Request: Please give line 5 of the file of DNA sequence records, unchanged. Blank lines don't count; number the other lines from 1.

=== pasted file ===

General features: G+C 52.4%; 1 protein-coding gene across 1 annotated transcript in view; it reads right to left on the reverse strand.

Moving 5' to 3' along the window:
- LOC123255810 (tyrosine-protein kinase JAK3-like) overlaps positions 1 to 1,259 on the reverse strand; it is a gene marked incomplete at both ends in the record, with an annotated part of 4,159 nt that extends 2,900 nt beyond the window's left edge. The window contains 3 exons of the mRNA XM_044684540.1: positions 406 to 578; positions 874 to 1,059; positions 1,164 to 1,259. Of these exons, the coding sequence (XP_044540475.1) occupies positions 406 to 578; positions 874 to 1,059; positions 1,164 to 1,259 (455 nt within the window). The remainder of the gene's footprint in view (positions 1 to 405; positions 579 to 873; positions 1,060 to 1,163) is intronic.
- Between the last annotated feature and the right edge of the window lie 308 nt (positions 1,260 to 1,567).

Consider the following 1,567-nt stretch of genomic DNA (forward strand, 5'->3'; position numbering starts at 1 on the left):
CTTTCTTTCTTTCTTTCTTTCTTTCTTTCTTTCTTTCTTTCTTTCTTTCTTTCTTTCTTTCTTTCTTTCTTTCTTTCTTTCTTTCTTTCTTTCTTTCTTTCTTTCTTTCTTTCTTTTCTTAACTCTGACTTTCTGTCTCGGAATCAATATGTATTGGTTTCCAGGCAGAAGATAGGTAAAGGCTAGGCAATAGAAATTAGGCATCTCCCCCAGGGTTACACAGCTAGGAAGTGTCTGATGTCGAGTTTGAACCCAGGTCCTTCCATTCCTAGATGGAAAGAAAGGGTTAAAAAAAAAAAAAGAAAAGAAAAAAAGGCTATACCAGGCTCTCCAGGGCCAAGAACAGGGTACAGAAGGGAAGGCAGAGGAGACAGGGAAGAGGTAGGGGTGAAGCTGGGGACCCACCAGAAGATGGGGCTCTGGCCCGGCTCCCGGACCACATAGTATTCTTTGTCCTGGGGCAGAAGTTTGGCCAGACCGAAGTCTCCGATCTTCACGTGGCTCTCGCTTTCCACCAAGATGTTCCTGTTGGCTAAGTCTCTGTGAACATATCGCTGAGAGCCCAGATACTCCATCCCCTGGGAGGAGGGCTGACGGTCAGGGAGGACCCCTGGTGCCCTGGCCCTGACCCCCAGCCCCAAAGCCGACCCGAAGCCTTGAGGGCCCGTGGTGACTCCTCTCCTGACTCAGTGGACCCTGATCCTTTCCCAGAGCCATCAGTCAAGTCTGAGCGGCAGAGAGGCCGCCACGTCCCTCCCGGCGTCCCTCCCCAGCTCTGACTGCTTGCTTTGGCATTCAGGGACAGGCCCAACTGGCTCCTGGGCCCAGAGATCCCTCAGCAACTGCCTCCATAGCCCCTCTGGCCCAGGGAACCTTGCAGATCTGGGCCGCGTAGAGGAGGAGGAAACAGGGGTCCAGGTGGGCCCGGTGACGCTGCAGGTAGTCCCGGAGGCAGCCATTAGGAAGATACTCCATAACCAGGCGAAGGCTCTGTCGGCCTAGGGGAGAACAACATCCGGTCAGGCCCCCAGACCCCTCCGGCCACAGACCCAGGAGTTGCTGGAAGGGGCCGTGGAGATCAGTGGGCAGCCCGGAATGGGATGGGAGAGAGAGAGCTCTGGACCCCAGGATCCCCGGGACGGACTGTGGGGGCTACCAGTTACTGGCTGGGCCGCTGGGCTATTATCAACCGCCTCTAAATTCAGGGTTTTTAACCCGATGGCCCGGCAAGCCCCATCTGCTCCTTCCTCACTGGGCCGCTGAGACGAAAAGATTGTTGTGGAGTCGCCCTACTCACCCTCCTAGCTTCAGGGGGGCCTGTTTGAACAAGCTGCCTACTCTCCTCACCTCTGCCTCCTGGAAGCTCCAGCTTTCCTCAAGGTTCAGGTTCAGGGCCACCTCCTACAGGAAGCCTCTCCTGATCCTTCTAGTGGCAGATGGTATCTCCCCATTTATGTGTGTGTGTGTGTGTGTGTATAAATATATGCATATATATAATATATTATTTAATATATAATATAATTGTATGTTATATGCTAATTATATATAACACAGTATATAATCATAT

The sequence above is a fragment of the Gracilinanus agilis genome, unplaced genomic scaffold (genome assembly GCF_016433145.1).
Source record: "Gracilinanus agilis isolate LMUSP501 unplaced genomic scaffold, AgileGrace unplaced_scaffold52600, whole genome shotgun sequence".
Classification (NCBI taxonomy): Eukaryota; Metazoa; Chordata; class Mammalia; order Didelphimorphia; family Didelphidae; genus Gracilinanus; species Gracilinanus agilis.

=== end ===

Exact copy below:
Consider the following 1,567-nt stretch of genomic DNA (forward strand, 5'->3'; position numbering starts at 1 on the left):